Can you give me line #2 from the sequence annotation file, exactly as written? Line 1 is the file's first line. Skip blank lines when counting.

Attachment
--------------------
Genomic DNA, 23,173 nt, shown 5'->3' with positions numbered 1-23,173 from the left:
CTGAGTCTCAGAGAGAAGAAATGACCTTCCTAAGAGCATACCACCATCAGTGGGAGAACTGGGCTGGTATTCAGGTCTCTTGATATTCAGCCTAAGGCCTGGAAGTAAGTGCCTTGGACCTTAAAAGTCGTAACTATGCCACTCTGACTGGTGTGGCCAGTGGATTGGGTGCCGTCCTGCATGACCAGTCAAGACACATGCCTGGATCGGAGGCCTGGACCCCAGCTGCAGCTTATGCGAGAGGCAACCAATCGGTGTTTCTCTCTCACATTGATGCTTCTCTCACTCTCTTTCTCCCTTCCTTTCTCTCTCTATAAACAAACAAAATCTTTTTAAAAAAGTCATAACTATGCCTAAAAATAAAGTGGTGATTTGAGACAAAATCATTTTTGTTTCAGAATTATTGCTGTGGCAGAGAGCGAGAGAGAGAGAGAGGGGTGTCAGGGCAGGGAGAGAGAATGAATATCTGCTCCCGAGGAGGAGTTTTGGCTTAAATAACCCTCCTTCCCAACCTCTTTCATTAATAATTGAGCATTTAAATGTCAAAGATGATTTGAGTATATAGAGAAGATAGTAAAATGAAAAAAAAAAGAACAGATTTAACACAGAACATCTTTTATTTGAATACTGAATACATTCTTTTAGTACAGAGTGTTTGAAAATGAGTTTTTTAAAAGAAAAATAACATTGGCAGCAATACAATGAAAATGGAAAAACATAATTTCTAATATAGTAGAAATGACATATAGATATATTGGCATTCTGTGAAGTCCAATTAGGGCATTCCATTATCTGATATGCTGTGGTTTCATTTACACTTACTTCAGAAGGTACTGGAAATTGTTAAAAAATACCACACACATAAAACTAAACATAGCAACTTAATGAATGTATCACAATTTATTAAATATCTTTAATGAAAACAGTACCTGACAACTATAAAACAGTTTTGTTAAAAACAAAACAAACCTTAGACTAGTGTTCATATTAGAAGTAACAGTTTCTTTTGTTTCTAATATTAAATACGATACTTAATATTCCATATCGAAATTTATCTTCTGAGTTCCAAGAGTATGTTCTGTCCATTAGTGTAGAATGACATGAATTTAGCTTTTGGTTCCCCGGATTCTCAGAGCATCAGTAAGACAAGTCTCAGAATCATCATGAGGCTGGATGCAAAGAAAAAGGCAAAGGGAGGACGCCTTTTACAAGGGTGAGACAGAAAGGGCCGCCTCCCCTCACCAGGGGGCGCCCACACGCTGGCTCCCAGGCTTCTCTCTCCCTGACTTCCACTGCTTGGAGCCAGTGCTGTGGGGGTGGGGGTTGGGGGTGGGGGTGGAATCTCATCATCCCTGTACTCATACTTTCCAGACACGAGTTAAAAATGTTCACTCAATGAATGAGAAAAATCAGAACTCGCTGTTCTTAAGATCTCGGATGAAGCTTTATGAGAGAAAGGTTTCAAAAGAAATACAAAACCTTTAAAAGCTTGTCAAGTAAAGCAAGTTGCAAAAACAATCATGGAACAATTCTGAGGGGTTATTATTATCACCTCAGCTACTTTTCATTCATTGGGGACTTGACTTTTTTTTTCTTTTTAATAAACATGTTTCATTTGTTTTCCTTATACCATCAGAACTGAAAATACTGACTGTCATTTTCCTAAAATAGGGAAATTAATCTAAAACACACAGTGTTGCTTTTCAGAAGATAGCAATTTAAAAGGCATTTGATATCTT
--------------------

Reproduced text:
CTGAGTCTCAGAGAGAAGAAATGACCTTCCTAAGAGCATACCACCATCAGTGGGAGAACTGGGCTGGTATTCAGGTCTCTTGATATTCAGCCTAAGGCCTGGAAGTAAGTGCCTTGGACCTTAAAAGTCGTAACTATGCCACTCTGACTGGTGTGGCCAGTGGATTGGGTGCCGTCCTGCATGACCAGTCAAGACACATGCCTGGATCGGAGGCCTGGACCCCAGCTGCAGCTTATGCGAGAGGCAACCAATCGGTGTTTCTCTCTCACATTGATGCTTCTCTCACTCTCTTTCTCCCTTCCTTTCTCTCTCTATAAACAAACAAAATCTTTTTAAAAAAGTCATAACTATGCCTAAAAATAAAGTGGTGATTTGAGACAAAATCATTTTTGTTTCAGAATTATTGCTGTGGCAGAGAGCGAGAGAGAGAGAGAGGGGTGTCAGGGCAGGGAGAGAGAATGAATATCTGCTCCCGAGGAGGAGTTTTGGCTTAAATAACCCTCCTTCCCAACCTCTTTCATTAATAATTGAGCATTTAAATGTCAAAGATGATTTGAGTATATAGAGAAGATAGTAAAATGAAAAAAAAAAGAACAGATTTAACACAGAACATCTTTTATTTGAATACTGAATACATTCTTTTAGTACAGAGTGTTTGAAAATGAGTTTTTTAAAAGAAAAATAACATTGGCAGCAATACAATGAAAATGGAAAAACATAATTTCTAATATAGTAGAAATGACATATAGATATATTGGCATTCTGTGAAGTCCAATTAGGGCATTCCATTATCTGATATGCTGTGGTTTCATTTACACTTACTTCAGAAGGTACTGGAAATTGTTAAAAAATACCACACACATAAAACTAAACATAGCAACTTAATGAATGTATCACAATTTATTAAATATCTTTAATGAAAACAGTACCTGACAACTATAAAACAGTTTTGTTAAAAACAAAACAAACCTTAGACTAGTGTTCATATTAGAAGTAACAGTTTCTTTTGTTTCTAATATTAAATACGATACTTAATATTCCATATCGAAATTTATCTTCTGAGTTCCAAGAGTATGTTCTGTCCATTAGTGTAGAATGACATGAATTTAGCTTTTGGTTCCCCGGATTCTCAGAGCATCAGTAAGACAAGTCTCAGAATCATCATGAGGCTGGATGCAAAGAAAAAGGCAAAGGGAGGACGCCTTTTACAAGGGTGAGACAGAAAGGGCCGCCTCCCCTCACCAGGGGGCGCCCACACGCTGGCTCCCAGGCTTCTCTCTCCCTGACTTCCACTGCTTGGAGCCAGTGCTGTGGGGGTGGGGGTTGGGGGTGGGGGTGGAATCTCATCATCCCTGTACTCATACTTTCCAGACACGAGTTAAAAATGTTCACTCAATGAATGAGAAAAATCAGAACTCGCTGTTCTTAAGATCTCGGATGAAGCTTTATGAGAGAAAGGTTTCAAAAGAAATACAAAACCTTTAAAAGCTTGTCAAGTAAAGCAAGTTGCAAAAACAATCATGGAACAATTCTGAGGGGTTATTATTATCACCTCAGCTACTTTTCATTCATTGGGGACTTGACTTTTTTTTTCTTTTTAATAAACATGTTTCATTTGTTTTCCTTATACCATCAGAACTGAAAATACTGACTGTCATTTTCCTAAAATAGGGAAATTAATCTAAAACACACAGTGTTGCTTTTCAGAAGATAGCAATTTAAAAGGCATTTGATATCTT